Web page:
When I think of Nick’s death, I think of his wife who was driving the boat. The way she dove into the water. Over. And over. The panic she must have felt when she could not find his drowning body. I don’t think about what it might be like to have only water in your throat. I think about what it would be like to have only water in your hands.
I have been in a lifelong relationship with tragic death. I have 100 Nicks. Each with their own set of images burned in my mind. Hundreds of images visit me when I’m driving, grocery shopping, or standing on the edge of a cliff. Tragic death is the fiber of my daily life as sure as it has ripped me open more times than I even know how to count. It no longer matters if I know today’s Nick. Every new death, a new Nick who may as well be my sister hanging behind the house that I grew up in. I am in the club of knowing raw grief from tragic death.
When I think about my sister’s death, I don’t think about the tension in the sheet that broke her neck, I think about the release of tension when my father cut her down. I think about how it felt to live in my body while sitting in my parent’s kitchen separated from her by nothing but a glass door for the last time. Watching the body bag zipped—what has come to represent the threshold of the universes that will forever separate me from her. This is the stuff that my bones are made of. When you tell me I am a force, I tell you every molecule of tragedy I have known has made me so.
When my mom drove me home from the doctor visit where I found out I had a diagnosis that carries a higher likelihood of death than any other cancer, I remember looking out the window at the landscape of Lake Street, in a city I have known all of my nearly half decade of days, and thinking, “How fascinating…I think I just found out how I am going to die.” I wondered if the landscape of McDonald's and the old bar across the street looked different through dying eyes. It was too new, I couldn't know the answer. Getting to ponder all of this is a gift. The gift of possibly not being ripped from this world tragically was not lost on me.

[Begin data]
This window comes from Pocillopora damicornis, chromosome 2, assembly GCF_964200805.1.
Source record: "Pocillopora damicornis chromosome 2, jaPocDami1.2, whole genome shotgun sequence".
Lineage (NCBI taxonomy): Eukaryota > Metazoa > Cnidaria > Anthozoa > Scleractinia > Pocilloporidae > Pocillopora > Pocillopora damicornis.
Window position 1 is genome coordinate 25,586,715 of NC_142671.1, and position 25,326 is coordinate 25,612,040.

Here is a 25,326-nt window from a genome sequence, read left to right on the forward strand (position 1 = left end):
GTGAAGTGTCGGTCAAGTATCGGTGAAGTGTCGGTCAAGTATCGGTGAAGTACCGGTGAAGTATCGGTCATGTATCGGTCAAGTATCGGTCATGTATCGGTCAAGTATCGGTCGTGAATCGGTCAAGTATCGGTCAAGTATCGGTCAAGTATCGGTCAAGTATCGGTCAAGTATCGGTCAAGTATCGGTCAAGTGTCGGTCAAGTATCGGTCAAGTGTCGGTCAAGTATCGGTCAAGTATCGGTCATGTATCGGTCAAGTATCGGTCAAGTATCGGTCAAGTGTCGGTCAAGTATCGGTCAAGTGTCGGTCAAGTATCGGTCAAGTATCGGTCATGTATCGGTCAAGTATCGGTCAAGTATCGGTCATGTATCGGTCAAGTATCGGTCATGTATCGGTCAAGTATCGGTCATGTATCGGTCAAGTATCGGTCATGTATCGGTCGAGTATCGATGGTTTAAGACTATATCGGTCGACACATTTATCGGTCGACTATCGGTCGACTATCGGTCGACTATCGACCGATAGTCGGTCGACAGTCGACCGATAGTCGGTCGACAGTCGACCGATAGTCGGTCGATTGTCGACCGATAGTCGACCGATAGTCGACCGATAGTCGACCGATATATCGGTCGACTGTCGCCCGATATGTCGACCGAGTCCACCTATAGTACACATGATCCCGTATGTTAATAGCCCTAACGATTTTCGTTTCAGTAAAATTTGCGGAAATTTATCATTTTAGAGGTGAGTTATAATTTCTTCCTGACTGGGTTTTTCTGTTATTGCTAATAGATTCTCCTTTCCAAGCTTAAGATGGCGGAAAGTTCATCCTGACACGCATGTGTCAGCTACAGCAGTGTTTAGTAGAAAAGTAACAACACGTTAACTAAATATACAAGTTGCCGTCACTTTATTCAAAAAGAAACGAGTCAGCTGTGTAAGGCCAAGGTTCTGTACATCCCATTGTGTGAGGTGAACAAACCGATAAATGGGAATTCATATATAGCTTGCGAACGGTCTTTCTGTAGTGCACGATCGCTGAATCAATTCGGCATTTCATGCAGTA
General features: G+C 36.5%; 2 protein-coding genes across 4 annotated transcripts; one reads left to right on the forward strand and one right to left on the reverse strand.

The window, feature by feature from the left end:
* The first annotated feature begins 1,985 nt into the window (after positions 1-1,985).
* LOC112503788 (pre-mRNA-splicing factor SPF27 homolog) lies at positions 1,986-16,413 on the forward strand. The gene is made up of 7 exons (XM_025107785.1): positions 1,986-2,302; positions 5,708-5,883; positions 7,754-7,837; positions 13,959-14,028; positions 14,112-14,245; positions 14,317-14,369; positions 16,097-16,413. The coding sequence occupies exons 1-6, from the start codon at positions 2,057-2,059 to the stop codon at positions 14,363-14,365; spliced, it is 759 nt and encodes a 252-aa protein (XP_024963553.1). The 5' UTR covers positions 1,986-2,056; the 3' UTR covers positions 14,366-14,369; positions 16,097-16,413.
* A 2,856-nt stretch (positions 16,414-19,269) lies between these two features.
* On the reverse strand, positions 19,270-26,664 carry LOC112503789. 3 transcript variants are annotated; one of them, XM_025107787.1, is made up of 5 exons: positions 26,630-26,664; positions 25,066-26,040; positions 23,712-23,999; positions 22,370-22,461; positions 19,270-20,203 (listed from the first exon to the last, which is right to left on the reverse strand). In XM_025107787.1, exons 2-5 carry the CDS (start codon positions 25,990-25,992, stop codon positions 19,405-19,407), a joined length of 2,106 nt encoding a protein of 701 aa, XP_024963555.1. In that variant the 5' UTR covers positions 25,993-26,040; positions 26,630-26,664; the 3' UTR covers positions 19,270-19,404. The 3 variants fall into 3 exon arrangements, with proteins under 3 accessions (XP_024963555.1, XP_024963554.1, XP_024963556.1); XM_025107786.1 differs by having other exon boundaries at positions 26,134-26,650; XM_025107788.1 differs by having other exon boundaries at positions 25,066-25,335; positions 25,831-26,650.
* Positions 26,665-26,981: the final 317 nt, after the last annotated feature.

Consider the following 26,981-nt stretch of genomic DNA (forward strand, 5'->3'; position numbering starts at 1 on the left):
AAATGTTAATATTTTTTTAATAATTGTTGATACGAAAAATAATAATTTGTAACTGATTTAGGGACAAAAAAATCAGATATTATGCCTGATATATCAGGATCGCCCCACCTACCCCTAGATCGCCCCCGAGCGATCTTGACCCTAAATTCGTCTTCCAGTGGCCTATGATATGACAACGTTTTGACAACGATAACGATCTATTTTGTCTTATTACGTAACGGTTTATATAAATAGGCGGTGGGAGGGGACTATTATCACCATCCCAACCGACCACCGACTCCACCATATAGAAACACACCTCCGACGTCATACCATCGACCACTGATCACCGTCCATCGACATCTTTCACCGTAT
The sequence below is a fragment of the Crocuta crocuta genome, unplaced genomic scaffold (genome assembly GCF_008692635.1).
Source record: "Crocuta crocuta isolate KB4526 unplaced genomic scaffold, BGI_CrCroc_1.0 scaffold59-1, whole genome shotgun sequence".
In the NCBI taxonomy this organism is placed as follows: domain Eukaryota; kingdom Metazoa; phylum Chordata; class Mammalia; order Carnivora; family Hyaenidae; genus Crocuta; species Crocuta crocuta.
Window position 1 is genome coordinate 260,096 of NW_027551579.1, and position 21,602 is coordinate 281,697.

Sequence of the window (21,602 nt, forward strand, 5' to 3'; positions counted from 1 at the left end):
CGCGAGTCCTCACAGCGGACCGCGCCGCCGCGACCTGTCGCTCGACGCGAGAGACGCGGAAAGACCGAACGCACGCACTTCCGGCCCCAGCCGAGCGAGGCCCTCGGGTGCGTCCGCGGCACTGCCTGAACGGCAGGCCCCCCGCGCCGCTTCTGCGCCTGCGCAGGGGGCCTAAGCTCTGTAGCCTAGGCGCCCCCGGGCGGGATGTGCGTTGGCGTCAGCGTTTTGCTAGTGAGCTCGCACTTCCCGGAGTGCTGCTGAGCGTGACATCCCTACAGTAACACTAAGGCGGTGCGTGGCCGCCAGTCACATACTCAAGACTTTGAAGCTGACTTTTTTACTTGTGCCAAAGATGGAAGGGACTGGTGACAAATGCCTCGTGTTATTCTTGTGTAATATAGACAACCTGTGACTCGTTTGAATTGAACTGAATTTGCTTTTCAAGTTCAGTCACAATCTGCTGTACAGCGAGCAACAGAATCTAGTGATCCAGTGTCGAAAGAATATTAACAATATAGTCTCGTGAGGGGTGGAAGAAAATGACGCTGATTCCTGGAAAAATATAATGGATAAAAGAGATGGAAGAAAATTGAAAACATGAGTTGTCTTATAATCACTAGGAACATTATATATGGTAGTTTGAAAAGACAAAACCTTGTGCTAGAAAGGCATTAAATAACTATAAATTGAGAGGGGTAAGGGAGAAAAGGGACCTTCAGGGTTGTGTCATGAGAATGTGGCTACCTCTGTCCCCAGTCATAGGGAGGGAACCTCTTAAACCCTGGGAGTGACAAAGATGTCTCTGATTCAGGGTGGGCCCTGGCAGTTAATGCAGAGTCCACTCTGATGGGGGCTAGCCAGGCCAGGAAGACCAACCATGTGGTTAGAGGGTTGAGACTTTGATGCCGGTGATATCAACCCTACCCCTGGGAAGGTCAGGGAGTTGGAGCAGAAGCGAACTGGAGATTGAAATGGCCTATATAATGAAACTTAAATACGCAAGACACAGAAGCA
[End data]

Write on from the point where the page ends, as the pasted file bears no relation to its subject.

On the corner of my block is a free community art studio run by a survivor of the 35W bridge collapse. I understand that. Called to the edge of life, I find nothing there to protect or keep secret. The only thing that feels important is making my art. The edge is a place where I learn that breathing is making art. Breathing calls me to be me while I am. The edge strips me of my masks and shows me how useless they are here and now. In this lifetime, this is the only me I get to be. Everything I add to this lifetime is art. I understand being called to make my art, whatever that may be and to help facilitate other people living and making their art.
I know tragic death. Your worth is so immense that it breaks my heart. I am fierce in loving Every. Fucking. Thing. When you are ripped from me, whoever you are, I carry you with me always. If I can love you this fiercely, it makes it impossible for me to not believe my own worth. So push me to the edge of this life and tell me that breathing might not always be my art. I will think not just about death, but about living. Living as me. Quirky, loving, weird, fierce, imperfect, and broken: Me.
When I think about living, it doesn’t have to be more exciting than this right here. My son is whistling in a high pitch and cutting fabric with expensive fabric scissors that are one of the best tools I own. I learned to sew from my father. It warms my heart to be passing on something special to my son. But I could have missed the art because of the goddamn whistling that makes the sweetness almost unbearable. My life sometimes feels like a patchwork of tragedy and high pitched whistling, but the gifts death has brought to my life help me see love and art in everything.